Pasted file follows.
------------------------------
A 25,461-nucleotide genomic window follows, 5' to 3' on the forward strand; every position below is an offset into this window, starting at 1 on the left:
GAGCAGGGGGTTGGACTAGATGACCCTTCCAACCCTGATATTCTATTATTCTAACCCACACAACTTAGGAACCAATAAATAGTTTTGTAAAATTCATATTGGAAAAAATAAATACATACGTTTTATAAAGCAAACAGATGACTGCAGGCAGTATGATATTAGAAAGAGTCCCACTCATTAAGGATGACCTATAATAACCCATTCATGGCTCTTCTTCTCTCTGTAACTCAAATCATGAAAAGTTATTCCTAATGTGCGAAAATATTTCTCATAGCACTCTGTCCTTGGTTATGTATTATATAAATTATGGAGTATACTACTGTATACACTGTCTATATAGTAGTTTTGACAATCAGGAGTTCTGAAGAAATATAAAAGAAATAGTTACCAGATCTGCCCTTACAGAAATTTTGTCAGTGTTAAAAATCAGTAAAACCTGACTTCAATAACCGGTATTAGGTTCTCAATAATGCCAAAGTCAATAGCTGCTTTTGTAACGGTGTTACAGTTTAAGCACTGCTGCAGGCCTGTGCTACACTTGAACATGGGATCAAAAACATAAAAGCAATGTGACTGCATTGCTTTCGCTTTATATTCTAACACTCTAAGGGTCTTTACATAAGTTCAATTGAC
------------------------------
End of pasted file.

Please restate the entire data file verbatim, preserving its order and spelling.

A 25,461-nucleotide genomic window follows, 5' to 3' on the forward strand; every position below is an offset into this window, starting at 1 on the left:
GAGCAGGGGGTTGGACTAGATGACCCTTCCAACCCTGATATTCTATTATTCTAACCCACACAACTTAGGAACCAATAAATAGTTTTGTAAAATTCATATTGGAAAAAATAAATACATACGTTTTATAAAGCAAACAGATGACTGCAGGCAGTATGATATTAGAAAGAGTCCCACTCATTAAGGATGACCTATAATAACCCATTCATGGCTCTTCTTCTCTCTGTAACTCAAATCATGAAAAGTTATTCCTAATGTGCGAAAATATTTCTCATAGCACTCTGTCCTTGGTTATGTATTATATAAATTATGGAGTATACTACTGTATACACTGTCTATATAGTAGTTTTGACAATCAGGAGTTCTGAAGAAATATAAAAGAAATAGTTACCAGATCTGCCCTTACAGAAATTTTGTCAGTGTTAAAAATCAGTAAAACCTGACTTCAATAACCGGTATTAGGTTCTCAATAATGCCAAAGTCAATAGCTGCTTTTGTAACGGTGTTACAGTTTAAGCACTGCTGCAGGCCTGTGCTACACTTGAACATGGGATCAAAAACATAAAAGCAATGTGACTGCATTGCTTTCGCTTTATATTCTAACACTCTAAGGGTCTTTACATAAGTTCAATTGAC